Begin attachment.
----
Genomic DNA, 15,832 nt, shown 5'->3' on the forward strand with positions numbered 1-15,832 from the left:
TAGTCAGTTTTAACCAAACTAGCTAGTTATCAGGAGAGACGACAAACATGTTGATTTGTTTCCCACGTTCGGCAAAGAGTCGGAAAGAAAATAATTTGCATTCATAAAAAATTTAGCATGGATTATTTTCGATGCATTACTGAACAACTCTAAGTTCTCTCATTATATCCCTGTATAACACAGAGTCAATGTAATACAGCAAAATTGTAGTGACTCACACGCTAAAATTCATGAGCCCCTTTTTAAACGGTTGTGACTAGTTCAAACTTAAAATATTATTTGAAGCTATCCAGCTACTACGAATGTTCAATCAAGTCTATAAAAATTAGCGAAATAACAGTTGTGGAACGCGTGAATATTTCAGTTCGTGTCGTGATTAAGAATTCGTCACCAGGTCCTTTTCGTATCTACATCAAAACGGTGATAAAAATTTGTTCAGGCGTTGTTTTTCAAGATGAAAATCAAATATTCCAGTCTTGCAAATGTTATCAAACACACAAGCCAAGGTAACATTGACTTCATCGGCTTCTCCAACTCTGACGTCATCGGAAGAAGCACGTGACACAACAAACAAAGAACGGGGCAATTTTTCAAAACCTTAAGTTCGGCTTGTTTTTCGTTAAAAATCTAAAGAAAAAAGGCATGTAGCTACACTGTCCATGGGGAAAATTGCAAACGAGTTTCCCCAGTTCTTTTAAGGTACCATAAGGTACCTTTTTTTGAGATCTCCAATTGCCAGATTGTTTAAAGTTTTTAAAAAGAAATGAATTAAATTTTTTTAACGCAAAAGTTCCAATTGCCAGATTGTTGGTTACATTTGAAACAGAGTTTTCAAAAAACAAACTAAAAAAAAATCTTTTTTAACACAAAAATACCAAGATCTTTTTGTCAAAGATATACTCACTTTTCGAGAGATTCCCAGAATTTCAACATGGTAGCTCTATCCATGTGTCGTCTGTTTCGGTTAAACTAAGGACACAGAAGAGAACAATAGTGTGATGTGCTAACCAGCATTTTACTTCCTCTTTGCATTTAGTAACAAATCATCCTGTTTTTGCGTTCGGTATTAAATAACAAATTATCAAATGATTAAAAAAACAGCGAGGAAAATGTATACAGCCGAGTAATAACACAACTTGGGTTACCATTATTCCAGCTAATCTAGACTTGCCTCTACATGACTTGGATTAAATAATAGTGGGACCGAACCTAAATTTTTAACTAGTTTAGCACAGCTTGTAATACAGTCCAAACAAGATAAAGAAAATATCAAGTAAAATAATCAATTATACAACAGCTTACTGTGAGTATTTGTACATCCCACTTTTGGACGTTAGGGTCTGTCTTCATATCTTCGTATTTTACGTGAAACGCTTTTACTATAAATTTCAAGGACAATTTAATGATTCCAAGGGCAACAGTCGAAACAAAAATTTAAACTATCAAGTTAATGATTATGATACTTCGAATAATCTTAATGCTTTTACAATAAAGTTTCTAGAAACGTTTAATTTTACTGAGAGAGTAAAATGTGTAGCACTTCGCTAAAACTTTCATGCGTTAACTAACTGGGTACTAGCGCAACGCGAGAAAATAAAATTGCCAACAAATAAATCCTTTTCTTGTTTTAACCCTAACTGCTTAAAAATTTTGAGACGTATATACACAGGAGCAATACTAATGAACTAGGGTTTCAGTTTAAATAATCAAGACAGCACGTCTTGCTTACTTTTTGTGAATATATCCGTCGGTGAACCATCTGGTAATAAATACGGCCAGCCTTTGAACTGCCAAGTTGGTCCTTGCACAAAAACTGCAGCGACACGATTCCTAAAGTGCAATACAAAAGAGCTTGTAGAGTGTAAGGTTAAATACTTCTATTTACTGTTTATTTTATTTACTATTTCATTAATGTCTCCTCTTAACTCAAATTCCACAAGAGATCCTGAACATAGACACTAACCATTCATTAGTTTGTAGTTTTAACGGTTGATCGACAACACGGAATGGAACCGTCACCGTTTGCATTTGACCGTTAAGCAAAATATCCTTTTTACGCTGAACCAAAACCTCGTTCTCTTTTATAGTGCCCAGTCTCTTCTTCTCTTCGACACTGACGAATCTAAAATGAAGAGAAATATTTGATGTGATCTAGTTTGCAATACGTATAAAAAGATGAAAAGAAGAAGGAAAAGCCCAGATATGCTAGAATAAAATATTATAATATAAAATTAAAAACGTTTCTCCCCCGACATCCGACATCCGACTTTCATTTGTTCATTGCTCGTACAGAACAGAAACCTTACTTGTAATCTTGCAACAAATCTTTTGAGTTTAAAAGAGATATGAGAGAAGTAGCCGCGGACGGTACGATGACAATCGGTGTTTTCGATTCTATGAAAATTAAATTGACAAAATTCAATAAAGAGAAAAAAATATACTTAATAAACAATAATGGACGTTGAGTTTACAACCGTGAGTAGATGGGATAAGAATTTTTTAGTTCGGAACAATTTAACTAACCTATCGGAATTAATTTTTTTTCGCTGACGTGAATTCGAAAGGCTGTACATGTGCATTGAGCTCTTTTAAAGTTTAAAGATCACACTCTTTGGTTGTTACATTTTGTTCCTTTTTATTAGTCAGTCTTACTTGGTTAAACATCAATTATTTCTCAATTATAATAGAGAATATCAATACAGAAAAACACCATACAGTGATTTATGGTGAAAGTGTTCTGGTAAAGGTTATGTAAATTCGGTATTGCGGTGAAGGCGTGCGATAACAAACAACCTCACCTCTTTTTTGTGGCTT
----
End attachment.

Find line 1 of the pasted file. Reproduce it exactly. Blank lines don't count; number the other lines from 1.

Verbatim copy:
Genomic DNA, 15,832 nt, shown 5'->3' on the forward strand with positions numbered 1-15,832 from the left: